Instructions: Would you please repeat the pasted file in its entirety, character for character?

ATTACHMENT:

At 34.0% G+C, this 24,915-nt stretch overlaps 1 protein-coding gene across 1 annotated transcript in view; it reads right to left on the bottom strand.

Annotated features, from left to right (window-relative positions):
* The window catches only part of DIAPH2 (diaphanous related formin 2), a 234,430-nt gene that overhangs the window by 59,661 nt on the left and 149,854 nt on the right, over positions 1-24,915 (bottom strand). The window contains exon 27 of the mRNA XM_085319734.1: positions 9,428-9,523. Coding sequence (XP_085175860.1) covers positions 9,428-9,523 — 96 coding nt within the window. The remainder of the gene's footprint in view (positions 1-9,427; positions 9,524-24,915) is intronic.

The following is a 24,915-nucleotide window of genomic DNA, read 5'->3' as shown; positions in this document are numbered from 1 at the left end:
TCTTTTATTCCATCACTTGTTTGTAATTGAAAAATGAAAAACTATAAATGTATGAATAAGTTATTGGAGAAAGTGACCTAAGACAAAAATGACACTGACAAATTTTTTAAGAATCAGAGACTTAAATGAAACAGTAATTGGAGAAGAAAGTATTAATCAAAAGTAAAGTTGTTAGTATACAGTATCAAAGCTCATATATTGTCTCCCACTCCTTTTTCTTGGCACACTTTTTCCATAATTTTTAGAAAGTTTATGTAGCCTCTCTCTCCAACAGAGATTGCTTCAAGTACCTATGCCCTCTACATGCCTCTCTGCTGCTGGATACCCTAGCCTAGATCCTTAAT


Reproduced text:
At 34.0% G+C, this 24,915-nt stretch overlaps 1 protein-coding gene across 1 annotated transcript in view; it reads right to left on the bottom strand.

Annotated features, from left to right (window-relative positions):
* The window catches only part of DIAPH2 (diaphanous related formin 2), a 234,430-nt gene that overhangs the window by 59,661 nt on the left and 149,854 nt on the right, over positions 1-24,915 (bottom strand). The window contains exon 27 of the mRNA XM_085319734.1: positions 9,428-9,523. Coding sequence (XP_085175860.1) covers positions 9,428-9,523 — 96 coding nt within the window. The remainder of the gene's footprint in view (positions 1-9,427; positions 9,524-24,915) is intronic.

The following is a 24,915-nucleotide window of genomic DNA, read 5'->3' as shown; positions in this document are numbered from 1 at the left end:
TCTTTTATTCCATCACTTGTTTGTAATTGAAAAATGAAAAACTATAAATGTATGAATAAGTTATTGGAGAAAGTGACCTAAGACAAAAATGACACTGACAAATTTTTTAAGAATCAGAGACTTAAATGAAACAGTAATTGGAGAAGAAAGTATTAATCAAAAGTAAAGTTGTTAGTATACAGTATCAAAGCTCATATATTGTCTCCCACTCCTTTTTCTTGGCACACTTTTTCCATAATTTTTAGAAAGTTTATGTAGCCTCTCTCTCCAACAGAGATTGCTTCAAGTACCTATGCCCTCTACATGCCTCTCTGCTGCTGGATACCCTAGCCTAGATCCTTAAT